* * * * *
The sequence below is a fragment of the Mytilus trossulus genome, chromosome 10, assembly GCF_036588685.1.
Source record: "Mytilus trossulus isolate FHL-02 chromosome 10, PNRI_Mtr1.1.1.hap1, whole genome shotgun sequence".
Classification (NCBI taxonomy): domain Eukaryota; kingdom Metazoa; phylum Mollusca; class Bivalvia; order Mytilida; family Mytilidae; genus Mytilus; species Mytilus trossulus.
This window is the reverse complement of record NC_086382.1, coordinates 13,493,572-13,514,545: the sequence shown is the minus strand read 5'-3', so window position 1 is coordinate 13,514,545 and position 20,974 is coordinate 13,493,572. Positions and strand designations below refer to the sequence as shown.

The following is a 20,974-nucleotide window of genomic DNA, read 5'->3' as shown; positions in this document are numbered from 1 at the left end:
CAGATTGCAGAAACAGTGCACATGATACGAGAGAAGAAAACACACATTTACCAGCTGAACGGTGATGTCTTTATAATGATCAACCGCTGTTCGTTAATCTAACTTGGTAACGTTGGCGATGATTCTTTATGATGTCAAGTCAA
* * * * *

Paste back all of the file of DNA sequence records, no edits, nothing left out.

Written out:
The sequence below is a fragment of the Mytilus trossulus genome, chromosome 10, assembly GCF_036588685.1.
Source record: "Mytilus trossulus isolate FHL-02 chromosome 10, PNRI_Mtr1.1.1.hap1, whole genome shotgun sequence".
Classification (NCBI taxonomy): domain Eukaryota; kingdom Metazoa; phylum Mollusca; class Bivalvia; order Mytilida; family Mytilidae; genus Mytilus; species Mytilus trossulus.
This window is the reverse complement of record NC_086382.1, coordinates 13,493,572-13,514,545: the sequence shown is the minus strand read 5'-3', so window position 1 is coordinate 13,514,545 and position 20,974 is coordinate 13,493,572. Positions and strand designations below refer to the sequence as shown.

The following is a 20,974-nucleotide window of genomic DNA, read 5'->3' as shown; positions in this document are numbered from 1 at the left end:
CAGATTGCAGAAACAGTGCACATGATACGAGAGAAGAAAACACACATTTACCAGCTGAACGGTGATGTCTTTATAATGATCAACCGCTGTTCGTTAATCTAACTTGGTAACGTTGGCGATGATTCTTTATGATGTCAAGTCAA